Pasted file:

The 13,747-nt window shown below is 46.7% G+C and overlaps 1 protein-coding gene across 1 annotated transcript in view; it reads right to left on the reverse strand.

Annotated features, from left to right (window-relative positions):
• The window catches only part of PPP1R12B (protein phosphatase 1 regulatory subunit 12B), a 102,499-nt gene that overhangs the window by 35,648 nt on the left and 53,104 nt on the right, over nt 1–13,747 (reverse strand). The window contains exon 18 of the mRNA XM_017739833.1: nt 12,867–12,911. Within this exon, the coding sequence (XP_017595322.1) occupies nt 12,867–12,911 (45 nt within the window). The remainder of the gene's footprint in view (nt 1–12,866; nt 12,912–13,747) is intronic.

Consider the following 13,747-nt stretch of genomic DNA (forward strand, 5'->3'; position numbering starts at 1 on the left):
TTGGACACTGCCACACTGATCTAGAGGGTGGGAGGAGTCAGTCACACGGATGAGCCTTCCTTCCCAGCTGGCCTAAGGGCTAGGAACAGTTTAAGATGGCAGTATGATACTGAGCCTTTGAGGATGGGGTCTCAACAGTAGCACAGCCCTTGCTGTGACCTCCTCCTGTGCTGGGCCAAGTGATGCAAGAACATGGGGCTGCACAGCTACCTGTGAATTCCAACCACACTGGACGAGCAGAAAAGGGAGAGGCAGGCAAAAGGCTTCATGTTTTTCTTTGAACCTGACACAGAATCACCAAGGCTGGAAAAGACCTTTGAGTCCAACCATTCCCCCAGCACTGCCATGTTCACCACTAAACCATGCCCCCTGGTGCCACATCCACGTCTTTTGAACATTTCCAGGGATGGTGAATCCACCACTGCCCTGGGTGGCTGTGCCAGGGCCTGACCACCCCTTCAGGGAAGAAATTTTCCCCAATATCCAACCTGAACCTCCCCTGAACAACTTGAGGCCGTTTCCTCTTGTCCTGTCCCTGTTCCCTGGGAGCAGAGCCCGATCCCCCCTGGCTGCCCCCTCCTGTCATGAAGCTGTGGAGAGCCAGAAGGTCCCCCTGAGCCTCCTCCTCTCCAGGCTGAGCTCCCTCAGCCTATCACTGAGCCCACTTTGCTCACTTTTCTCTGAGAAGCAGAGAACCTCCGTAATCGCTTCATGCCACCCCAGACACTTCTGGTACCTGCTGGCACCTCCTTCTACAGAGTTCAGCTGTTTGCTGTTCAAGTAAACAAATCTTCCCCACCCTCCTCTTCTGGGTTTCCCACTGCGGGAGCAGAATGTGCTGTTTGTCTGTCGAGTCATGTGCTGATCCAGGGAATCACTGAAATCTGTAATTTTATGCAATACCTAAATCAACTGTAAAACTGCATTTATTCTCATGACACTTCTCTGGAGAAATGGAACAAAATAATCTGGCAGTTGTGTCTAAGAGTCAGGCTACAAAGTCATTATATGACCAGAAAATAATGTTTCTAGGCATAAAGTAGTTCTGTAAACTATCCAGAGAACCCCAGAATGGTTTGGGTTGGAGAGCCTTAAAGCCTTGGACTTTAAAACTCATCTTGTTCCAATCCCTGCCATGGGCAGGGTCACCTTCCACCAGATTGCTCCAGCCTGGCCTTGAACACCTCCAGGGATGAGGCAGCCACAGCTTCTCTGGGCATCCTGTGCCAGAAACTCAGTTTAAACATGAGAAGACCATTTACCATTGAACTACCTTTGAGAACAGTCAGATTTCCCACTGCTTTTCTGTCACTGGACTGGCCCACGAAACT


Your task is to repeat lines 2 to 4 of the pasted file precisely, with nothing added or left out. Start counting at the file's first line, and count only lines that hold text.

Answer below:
Annotated features, from left to right (window-relative positions):
• The window catches only part of PPP1R12B (protein phosphatase 1 regulatory subunit 12B), a 102,499-nt gene that overhangs the window by 35,648 nt on the left and 53,104 nt on the right, over nt 1–13,747 (reverse strand). The window contains exon 18 of the mRNA XM_017739833.1: nt 12,867–12,911. Within this exon, the coding sequence (XP_017595322.1) occupies nt 12,867–12,911 (45 nt within the window). The remainder of the gene's footprint in view (nt 1–12,866; nt 12,912–13,747) is intronic.

Consider the following 13,747-nt stretch of genomic DNA (forward strand, 5'->3'; position numbering starts at 1 on the left):